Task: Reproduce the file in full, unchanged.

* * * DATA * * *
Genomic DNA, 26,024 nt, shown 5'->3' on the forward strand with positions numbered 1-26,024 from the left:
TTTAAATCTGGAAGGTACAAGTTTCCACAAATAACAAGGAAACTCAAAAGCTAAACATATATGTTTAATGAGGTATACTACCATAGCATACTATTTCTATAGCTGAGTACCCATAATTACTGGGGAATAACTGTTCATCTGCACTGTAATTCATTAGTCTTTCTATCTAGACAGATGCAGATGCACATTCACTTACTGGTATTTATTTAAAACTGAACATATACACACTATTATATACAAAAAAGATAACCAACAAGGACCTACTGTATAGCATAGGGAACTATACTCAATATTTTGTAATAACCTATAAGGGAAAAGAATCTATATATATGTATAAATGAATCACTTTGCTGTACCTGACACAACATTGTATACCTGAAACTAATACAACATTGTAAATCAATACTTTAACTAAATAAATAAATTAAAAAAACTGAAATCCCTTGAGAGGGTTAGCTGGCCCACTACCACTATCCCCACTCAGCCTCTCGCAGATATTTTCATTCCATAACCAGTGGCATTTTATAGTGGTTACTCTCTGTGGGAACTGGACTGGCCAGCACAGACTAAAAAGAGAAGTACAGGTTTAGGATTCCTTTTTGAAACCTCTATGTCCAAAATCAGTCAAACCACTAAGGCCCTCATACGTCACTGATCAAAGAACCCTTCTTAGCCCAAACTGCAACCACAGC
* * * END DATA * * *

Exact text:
Genomic DNA, 26,024 nt, shown 5'->3' on the forward strand with positions numbered 1-26,024 from the left:
TTTAAATCTGGAAGGTACAAGTTTCCACAAATAACAAGGAAACTCAAAAGCTAAACATATATGTTTAATGAGGTATACTACCATAGCATACTATTTCTATAGCTGAGTACCCATAATTACTGGGGAATAACTGTTCATCTGCACTGTAATTCATTAGTCTTTCTATCTAGACAGATGCAGATGCACATTCACTTACTGGTATTTATTTAAAACTGAACATATACACACTATTATATACAAAAAAGATAACCAACAAGGACCTACTGTATAGCATAGGGAACTATACTCAATATTTTGTAATAACCTATAAGGGAAAAGAATCTATATATATGTATAAATGAATCACTTTGCTGTACCTGACACAACATTGTATACCTGAAACTAATACAACATTGTAAATCAATACTTTAACTAAATAAATAAATTAAAAAAACTGAAATCCCTTGAGAGGGTTAGCTGGCCCACTACCACTATCCCCACTCAGCCTCTCGCAGATATTTTCATTCCATAACCAGTGGCATTTTATAGTGGTTACTCTCTGTGGGAACTGGACTGGCCAGCACAGACTAAAAAGAGAAGTACAGGTTTAGGATTCCTTTTTGAAACCTCTATGTCCAAAATCAGTCAAACCACTAAGGCCCTCATACGTCACTGATCAAAGAACCCTTCTTAGCCCAAACTGCAACCACAGC